We all want to stay connected. And it seems so simple – what’s the danger in a quick glance, a quicker reply, an urgent message?

But on average you look at your phone 5 times for every text you read or write ¹

And you’re taking your eyes off the road for about 1.4 seconds every time you look.

That quickly adds up to a lot of road you won’t see….each time you touch your phone. At 60km/h (37mph) it’s the same as closing your eyes for 22 metres – or 5 car lengths.

Have a look at this entertaining driving test from Belgium if you need convincing…

The facts

There’s no such thing as a safe text while driving. Research carried out in the UK by the RAC Foundation ² showed that texting while driving slows drivers’ reaction times by over a third (35%) which was worse than being at the legal drink drive limit (12% slower) and driving under the influence of cannabis (21% slower). Plus, texting made it much harder for drivers to keep to a safe speed and road position so they were far more likely to swerve out of lane. Longer reaction times and less control of speed and lane position make you dramatically more likely to have a collision. In fact, you’re four times more likely to crash if you use a mobile phone while driving ³. You’ll never want to text and drive again after watching these videos:

The law

It’s illegal to use a hand-held mobile when driving on the road even if you’ve stopped at traffic lights or are stuck in a traffic jam. ⁴ If you’re caught you can get an automatic fixed penalty notice with 3 penalty points on your driving licence and a fine of £100 ⁵, plus your insurance costs could increase. You could also end up in court, be disqualified from driving and get a maximum fine of £1,000. But that’s not all, you can also be prosecuted for careless driving or dangerous driving which carry much higher penalties. If you kill someone in an accident because of texting (or phoning) while driving you can expect a long prison sentence. Causing death by dangerous driving carries a maximum sentence of 14 years in prison. The only times you can use your phone when you’re driving are if you:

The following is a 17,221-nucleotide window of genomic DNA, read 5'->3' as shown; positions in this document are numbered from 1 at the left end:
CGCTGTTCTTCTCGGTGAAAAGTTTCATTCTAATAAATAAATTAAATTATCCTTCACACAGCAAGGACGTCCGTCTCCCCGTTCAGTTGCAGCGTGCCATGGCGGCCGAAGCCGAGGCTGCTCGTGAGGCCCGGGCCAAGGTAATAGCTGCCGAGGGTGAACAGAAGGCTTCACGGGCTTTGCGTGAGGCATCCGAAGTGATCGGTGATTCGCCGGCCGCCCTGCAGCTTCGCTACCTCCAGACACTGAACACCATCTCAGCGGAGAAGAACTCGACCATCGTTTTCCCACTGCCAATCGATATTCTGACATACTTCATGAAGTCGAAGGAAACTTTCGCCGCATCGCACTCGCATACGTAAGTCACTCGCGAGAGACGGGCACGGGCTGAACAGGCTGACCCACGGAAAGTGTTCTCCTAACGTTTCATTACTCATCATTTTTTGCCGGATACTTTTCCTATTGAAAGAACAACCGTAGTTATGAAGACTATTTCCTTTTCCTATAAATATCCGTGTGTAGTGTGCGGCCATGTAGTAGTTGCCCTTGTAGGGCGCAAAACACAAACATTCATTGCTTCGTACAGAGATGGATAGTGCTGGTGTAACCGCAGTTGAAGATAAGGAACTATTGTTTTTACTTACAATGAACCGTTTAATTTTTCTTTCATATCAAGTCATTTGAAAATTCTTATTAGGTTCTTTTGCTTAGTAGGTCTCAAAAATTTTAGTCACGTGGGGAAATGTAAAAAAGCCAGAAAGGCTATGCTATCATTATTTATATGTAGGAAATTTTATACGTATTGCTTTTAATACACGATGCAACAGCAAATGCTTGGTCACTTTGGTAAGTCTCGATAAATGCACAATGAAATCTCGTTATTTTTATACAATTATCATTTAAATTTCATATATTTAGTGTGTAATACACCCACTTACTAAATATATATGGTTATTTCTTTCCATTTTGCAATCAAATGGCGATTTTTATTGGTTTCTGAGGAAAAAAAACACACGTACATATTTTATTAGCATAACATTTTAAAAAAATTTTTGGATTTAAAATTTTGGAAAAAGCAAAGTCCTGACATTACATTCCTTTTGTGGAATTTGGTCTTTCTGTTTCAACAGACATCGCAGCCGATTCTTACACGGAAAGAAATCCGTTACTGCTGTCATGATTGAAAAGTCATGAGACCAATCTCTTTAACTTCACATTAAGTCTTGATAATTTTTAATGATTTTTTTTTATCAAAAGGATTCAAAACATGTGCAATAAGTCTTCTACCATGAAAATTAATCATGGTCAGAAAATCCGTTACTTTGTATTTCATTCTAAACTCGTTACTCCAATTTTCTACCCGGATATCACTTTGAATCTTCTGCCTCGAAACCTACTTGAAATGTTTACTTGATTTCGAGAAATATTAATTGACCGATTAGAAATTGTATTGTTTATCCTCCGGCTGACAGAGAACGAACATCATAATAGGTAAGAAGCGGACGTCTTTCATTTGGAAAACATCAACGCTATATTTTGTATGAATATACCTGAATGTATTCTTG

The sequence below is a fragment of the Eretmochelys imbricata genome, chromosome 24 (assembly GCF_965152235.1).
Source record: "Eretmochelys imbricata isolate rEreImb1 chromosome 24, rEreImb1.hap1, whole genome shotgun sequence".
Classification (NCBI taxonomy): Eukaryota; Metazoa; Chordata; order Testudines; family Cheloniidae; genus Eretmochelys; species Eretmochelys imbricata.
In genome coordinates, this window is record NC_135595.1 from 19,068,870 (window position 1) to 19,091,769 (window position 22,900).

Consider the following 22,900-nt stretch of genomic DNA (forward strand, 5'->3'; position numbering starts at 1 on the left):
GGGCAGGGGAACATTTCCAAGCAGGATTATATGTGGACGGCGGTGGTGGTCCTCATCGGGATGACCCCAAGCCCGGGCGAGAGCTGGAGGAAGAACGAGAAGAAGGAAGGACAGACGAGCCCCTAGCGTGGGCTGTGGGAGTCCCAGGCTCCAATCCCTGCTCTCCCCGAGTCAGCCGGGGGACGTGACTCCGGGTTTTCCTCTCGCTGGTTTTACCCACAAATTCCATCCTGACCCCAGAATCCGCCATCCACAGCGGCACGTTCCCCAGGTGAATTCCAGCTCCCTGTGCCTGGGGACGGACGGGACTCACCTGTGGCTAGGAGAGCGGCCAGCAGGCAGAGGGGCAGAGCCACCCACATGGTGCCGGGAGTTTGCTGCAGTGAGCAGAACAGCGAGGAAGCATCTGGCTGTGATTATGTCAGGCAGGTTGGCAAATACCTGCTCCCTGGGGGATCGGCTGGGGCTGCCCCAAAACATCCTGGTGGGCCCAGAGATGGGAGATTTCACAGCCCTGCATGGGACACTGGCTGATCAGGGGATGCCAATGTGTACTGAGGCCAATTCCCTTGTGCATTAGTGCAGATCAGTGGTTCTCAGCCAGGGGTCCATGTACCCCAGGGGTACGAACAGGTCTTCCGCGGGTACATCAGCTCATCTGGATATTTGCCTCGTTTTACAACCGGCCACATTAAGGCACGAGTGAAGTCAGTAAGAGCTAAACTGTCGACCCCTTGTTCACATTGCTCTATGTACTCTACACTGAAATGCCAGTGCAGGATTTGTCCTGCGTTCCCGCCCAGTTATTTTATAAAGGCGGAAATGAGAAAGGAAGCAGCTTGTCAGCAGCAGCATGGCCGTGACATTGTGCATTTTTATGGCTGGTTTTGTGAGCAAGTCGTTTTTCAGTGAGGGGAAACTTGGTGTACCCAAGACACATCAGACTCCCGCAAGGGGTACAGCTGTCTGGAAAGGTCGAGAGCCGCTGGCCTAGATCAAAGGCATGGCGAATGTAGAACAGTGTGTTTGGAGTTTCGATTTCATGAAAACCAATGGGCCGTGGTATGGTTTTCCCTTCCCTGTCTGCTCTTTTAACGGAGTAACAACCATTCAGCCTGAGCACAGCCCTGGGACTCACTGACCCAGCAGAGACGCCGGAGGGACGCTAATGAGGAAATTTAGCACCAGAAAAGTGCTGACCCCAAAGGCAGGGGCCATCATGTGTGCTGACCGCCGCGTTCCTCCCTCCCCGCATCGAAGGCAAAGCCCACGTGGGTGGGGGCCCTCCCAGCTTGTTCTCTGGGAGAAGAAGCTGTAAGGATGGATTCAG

• need to call 999 or 112 in an emergency and it’s unsafe or impractical to stop; or you
  • are safely parked.

(You can use a hands-free phone but if the police think you’re distracted you could still be stopped and penalised.)

The answer

Ask yourself a question: “Is it worth putting the lives of my passengers, other drivers and myself at risk so I can send a text?” Break the habit now. It’s really very simple, whenever you drive put your phone on silent and out of sight and touch. You can also download one of many apps to help you stop texting while driving. But please, whatever you do, keep your eyes off the phone and on the road. Your life may depend on it.


[1] NRMA Insurance ‘Think About It Series’ http://mashable.com/2012/09/21/youtube-texting-driving-psas/#gallery/10-texting-and-driving-psas/520c85ec3182974a3d00039c
[2] http://www.racfoundation.org/research/safety/texting-whilst-driving
[3] http://think.direct.gov.uk/mobile-phones.html
[4] http://think.direct.gov.uk/mobile-phones.html
[5] https://www.gov.uk/using-mobile-phones-when-driving-the-law.